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abt variable storage like global static,auto ....

 
 
Pavan
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      05-26-2005
Hi
i would like to know abt the data variable storage in C like
1.where does global variables gets stored and why is it so ..
2.like wise static ,local variables,

as for as i know i remember that localvariables/functionarguments gets
stored in stack is it true then how abt this

lets go with an explicit example since it can give me a exact answers

#include <string.h>
int global;
main()
{
int a ;
int b;
increment(a);
}

increment(int a)
{
a++;
}


now can any one get me clerared abt the memory/stack allocation of the
variables for the above simple code

thanks
Regards
Pavan

 
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dragoncoder
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      05-26-2005
I don't think there are any rules about the storage of a variable
specified by the standard. What it says is that global and static
variables remain alive for the life of the program.They are initialised
before main() is called and get destroyed at the end. Implementations
use something called as the static memory to implement that.

Local variables are created where they are defined and gets destroyed
when they go out of scope. An implementation may use stack to realise
this. Talking about your code:

>#include <string.h>


>int global;

Global variable created at start and automatically initialized with 0

> main()

main() always has a return type int and nothing else.

int main()
>{
> int a ;
> int b;

2 local variables defined, created after main in called, uninitialized.
DANGER!!!

> increment(a);

You are trying to pass the value of a which is not known to a function,
Invoking undefined behaviour. Anyhing can happen from "looks like
working" to "formatting your hard disk".

>}

a and b get out of scope, destroyed.

>
>increment(int a)

A function taking argument by value. A copy of a will be passed.

functions missing return type anything and not declared, dafaults int.
You should always provide declaration for function if you don't want
your life to be miserable.

argument a is local to the function.

>{
> a++;

Value of a is not known, any operation on it leads to UB.
something happened with a, don't know.

>}

a goes out of scope, so destroyed, any changes to a are gone.

/PT

 
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Mark McIntyre
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      05-26-2005
On 26 May 2005 07:10:32 -0700, in comp.lang.c , "Pavan"
<(E-Mail Removed)> wrote:

>Hi
>i would like to know abt the data variable storage in C like
>1.where does global variables gets stored and why is it so ..
>2.like wise static ,local variables,


Generally, C programmers don't need to know /where/ stuff is stored.
They only need to know the duration and type of variables. In fact,
tthe C standard places no obligations on where they need to be.

>as for as i know i remember that localvariables/functionarguments gets
>stored in stack is it true then how abt this


Often this is true, but equally they could be in registers, or on
disk, or in the music of the spheres.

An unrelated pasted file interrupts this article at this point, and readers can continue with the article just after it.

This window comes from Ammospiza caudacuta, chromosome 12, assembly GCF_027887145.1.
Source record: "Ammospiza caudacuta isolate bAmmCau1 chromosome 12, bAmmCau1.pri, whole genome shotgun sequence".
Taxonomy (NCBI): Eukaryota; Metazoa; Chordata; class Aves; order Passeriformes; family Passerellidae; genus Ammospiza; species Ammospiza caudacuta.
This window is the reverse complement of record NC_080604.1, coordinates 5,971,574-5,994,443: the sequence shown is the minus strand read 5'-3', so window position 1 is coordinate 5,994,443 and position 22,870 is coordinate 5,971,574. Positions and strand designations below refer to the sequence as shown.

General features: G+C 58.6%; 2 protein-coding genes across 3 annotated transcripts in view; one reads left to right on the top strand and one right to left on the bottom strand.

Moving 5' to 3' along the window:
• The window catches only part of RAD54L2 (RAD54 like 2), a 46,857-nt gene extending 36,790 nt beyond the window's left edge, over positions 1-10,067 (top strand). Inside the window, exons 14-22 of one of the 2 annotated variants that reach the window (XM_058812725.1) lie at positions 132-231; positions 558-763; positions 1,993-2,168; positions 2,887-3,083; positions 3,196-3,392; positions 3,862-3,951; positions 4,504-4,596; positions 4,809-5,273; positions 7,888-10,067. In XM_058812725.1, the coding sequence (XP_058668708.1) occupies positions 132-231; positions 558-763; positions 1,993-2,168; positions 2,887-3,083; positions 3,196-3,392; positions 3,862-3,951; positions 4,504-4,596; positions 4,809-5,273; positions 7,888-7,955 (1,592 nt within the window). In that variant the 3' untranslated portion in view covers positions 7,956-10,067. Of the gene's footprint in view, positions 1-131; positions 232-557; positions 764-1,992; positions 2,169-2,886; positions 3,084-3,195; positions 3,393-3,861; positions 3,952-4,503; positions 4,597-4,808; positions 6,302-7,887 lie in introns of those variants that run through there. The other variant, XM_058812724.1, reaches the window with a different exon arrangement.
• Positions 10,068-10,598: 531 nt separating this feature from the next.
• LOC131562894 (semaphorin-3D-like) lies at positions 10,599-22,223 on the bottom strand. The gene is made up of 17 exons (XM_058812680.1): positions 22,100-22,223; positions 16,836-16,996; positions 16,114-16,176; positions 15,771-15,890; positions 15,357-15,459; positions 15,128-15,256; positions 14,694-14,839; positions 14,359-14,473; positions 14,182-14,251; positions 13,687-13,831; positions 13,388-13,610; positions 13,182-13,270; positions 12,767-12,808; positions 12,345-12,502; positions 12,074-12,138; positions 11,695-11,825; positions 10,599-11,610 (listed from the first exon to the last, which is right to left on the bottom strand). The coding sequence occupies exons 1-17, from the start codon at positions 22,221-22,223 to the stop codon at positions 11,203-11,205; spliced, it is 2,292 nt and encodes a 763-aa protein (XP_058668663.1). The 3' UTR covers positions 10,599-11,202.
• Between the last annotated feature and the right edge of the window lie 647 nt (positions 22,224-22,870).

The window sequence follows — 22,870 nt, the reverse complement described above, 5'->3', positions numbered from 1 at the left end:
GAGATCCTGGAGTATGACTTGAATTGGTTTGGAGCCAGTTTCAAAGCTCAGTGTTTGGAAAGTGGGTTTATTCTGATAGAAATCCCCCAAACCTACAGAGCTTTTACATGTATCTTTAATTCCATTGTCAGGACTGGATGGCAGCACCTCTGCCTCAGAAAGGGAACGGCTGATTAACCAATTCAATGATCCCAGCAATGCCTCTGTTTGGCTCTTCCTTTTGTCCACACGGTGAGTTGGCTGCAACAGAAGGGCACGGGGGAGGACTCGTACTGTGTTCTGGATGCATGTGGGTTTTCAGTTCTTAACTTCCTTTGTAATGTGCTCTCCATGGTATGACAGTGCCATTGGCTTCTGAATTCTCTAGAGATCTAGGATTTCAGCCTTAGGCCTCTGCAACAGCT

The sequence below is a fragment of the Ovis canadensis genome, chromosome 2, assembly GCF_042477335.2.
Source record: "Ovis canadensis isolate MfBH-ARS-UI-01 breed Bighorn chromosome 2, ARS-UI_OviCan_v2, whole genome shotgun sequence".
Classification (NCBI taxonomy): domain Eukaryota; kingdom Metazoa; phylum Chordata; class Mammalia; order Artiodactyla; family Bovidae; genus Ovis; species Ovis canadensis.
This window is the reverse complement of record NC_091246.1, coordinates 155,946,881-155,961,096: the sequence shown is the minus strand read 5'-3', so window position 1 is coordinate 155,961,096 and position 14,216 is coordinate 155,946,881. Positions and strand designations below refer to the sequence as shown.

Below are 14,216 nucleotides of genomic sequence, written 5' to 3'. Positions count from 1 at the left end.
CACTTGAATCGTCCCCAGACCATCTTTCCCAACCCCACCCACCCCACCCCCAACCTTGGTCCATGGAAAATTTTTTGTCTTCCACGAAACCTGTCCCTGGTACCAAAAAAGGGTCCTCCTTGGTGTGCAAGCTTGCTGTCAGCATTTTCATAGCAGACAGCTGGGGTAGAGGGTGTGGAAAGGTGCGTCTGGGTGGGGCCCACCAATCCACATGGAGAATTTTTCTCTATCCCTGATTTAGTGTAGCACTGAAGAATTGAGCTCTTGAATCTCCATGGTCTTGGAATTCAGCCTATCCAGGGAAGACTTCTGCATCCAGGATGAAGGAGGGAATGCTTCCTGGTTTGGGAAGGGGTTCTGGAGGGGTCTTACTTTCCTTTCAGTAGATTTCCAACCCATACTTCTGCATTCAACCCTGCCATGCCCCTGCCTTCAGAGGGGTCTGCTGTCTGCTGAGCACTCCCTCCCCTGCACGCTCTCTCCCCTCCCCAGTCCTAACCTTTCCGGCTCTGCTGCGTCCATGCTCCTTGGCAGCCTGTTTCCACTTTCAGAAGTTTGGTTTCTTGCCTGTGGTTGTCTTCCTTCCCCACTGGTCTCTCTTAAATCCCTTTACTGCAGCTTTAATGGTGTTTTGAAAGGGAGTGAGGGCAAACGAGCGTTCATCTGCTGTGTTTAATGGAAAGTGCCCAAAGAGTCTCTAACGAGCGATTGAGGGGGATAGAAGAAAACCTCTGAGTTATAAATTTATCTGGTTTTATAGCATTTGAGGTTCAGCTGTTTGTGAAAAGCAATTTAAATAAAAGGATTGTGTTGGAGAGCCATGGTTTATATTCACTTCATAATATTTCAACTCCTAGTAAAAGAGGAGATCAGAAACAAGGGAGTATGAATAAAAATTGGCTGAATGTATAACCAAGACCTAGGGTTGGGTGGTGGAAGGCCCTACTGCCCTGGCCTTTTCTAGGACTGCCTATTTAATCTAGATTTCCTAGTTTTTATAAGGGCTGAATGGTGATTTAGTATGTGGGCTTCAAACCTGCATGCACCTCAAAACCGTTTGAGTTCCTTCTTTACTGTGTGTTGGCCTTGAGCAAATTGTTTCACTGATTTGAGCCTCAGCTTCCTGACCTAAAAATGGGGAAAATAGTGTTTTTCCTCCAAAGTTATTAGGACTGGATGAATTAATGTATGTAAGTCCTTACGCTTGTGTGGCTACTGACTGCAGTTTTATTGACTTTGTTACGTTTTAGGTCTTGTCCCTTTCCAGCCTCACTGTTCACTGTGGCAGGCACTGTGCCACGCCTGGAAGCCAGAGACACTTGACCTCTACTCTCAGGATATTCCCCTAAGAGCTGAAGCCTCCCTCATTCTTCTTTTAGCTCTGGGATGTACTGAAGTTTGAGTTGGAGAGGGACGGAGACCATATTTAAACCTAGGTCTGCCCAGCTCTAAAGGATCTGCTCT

>#include <string.h>
>int global;
>main()
>{
>int a ;
>int b;


both local variables, existing for the duration of, and visible only
to, main.

>increment(a);
>}
>
>increment(int a)


a is a copy of the other a, with scope restricted to the function it
is passed to.

>{
>a++;


so incrementing it has no effect on the first a.

>}


and when you reach here, the new a is destroyed and lost.

>now can any one get me clerared abt the memory/stack allocation of the
>variables for the above simple code


All you need to know is the scope of variables. Really.
--
Mark McIntyre
CLC FAQ <http://www.eskimo.com/~scs/C-faq/top.html>
CLC readme: <http://www.ungerhu.com/jxh/clc.welcome.txt>
 
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Malcolm
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      05-28-2005
"Pavan" <(E-Mail Removed)> wrote in message
> i would like to know abt the data variable storage in C like
> 1.where does global variables gets stored and why is it so ..
> 2.like wise static ,local variables,
>
> as for as i know i remember that localvariables/functionarguments gets
> stored in stack is it true then how abt this
>

That's true enough. Most sytems have a stack, which is an area of memory
which grows when a function is called, and is reset when it returns. Local
variables usually go on the stack.

> lets go with an explicit example since it can give me a exact answers
>
> #include <string.h>
> int global;
> main()
> {
> int a ;
> int b;
> increment(a);
> }
>
> increment(int a)
> {
> a++;
> }
>
>
> now can any one get me clerared abt the memory/stack allocation of the
> variables for the above simple code
>

The integer "global" goes in the global memory section, which will usually
be a special fixed-sized section of memory determined at compile time.

The variables a and b, in main, will probably go on the bottom of the stack.
When the function increment is called, the variable "a" in main is copied to
the parameter "a" which is local to increment. These days the parameter
would usually be stored in a register. On older compilers, it was common to
move the top of the stack by a few bytes, and place the variable on the
stack top.
The ++ operation affects the copy, not the variable named "a" local to main.
Since you don't do anything with the resulting values, it is a no-op.

The fact that both variables are called "a" shouldn't confuse you into
thinking that they are the same variable.


 
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